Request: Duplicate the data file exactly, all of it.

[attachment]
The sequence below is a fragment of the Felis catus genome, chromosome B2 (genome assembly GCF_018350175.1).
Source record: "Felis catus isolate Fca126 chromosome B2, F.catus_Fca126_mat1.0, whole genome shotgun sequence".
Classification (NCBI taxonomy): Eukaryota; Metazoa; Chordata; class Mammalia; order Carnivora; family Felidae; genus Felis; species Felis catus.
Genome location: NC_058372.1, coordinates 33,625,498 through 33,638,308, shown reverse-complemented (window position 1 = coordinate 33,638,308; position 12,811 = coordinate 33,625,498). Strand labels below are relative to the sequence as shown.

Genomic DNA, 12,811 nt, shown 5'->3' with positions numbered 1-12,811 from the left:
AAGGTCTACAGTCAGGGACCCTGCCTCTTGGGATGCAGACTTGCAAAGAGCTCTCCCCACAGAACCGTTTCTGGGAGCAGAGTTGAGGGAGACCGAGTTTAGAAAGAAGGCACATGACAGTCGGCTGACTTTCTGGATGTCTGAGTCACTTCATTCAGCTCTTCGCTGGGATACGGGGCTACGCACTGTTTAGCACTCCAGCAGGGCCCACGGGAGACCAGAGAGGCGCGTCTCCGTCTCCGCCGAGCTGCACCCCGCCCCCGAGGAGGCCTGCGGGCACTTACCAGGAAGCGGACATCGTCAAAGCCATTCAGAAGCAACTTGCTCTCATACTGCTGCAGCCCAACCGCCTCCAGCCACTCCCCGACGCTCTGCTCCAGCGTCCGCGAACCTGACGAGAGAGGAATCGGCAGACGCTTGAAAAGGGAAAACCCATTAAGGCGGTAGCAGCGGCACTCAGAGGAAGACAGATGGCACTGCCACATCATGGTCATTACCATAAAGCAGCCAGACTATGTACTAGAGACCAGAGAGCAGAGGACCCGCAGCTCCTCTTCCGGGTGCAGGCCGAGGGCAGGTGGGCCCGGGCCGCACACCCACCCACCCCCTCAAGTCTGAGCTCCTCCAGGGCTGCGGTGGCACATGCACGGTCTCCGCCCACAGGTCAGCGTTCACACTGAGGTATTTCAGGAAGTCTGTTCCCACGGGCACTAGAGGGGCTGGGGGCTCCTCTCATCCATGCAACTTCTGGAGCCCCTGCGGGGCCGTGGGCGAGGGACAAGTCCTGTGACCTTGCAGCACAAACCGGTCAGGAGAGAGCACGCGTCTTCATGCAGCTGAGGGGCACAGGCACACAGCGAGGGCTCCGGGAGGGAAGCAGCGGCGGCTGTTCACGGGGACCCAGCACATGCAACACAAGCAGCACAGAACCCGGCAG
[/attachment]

The sequence below is a fragment of the Felis catus genome, chromosome B2 (genome assembly GCF_018350175.1).
Source record: "Felis catus isolate Fca126 chromosome B2, F.catus_Fca126_mat1.0, whole genome shotgun sequence".
Classification (NCBI taxonomy): Eukaryota; Metazoa; Chordata; class Mammalia; order Carnivora; family Felidae; genus Felis; species Felis catus.
Genome location: NC_058372.1, coordinates 33,625,498 through 33,638,308, shown reverse-complemented (window position 1 = coordinate 33,638,308; position 12,811 = coordinate 33,625,498). Strand labels below are relative to the sequence as shown.

Genomic DNA, 12,811 nt, shown 5'->3' with positions numbered 1-12,811 from the left:
AAGGTCTACAGTCAGGGACCCTGCCTCTTGGGATGCAGACTTGCAAAGAGCTCTCCCCACAGAACCGTTTCTGGGAGCAGAGTTGAGGGAGACCGAGTTTAGAAAGAAGGCACATGACAGTCGGCTGACTTTCTGGATGTCTGAGTCACTTCATTCAGCTCTTCGCTGGGATACGGGGCTACGCACTGTTTAGCACTCCAGCAGGGCCCACGGGAGACCAGAGAGGCGCGTCTCCGTCTCCGCCGAGCTGCACCCCGCCCCCGAGGAGGCCTGCGGGCACTTACCAGGAAGCGGACATCGTCAAAGCCATTCAGAAGCAACTTGCTCTCATACTGCTGCAGCCCAACCGCCTCCAGCCACTCCCCGACGCTCTGCTCCAGCGTCCGCGAACCTGACGAGAGAGGAATCGGCAGACGCTTGAAAAGGGAAAACCCATTAAGGCGGTAGCAGCGGCACTCAGAGGAAGACAGATGGCACTGCCACATCATGGTCATTACCATAAAGCAGCCAGACTATGTACTAGAGACCAGAGAGCAGAGGACCCGCAGCTCCTCTTCCGGGTGCAGGCCGAGGGCAGGTGGGCCCGGGCCGCACACCCACCCACCCCCTCAAGTCTGAGCTCCTCCAGGGCTGCGGTGGCACATGCACGGTCTCCGCCCACAGGTCAGCGTTCACACTGAGGTATTTCAGGAAGTCTGTTCCCACGGGCACTAGAGGGGCTGGGGGCTCCTCTCATCCATGCAACTTCTGGAGCCCCTGCGGGGCCGTGGGCGAGGGACAAGTCCTGTGACCTTGCAGCACAAACCGGTCAGGAGAGAGCACGCGTCTTCATGCAGCTGAGGGGCACAGGCACACAGCGAGGGCTCCGGGAGGGAAGCAGCGGCGGCTGTTCACGGGGACCCAGCACATGCAACACAAGCAGCACAGAACCCGGCAG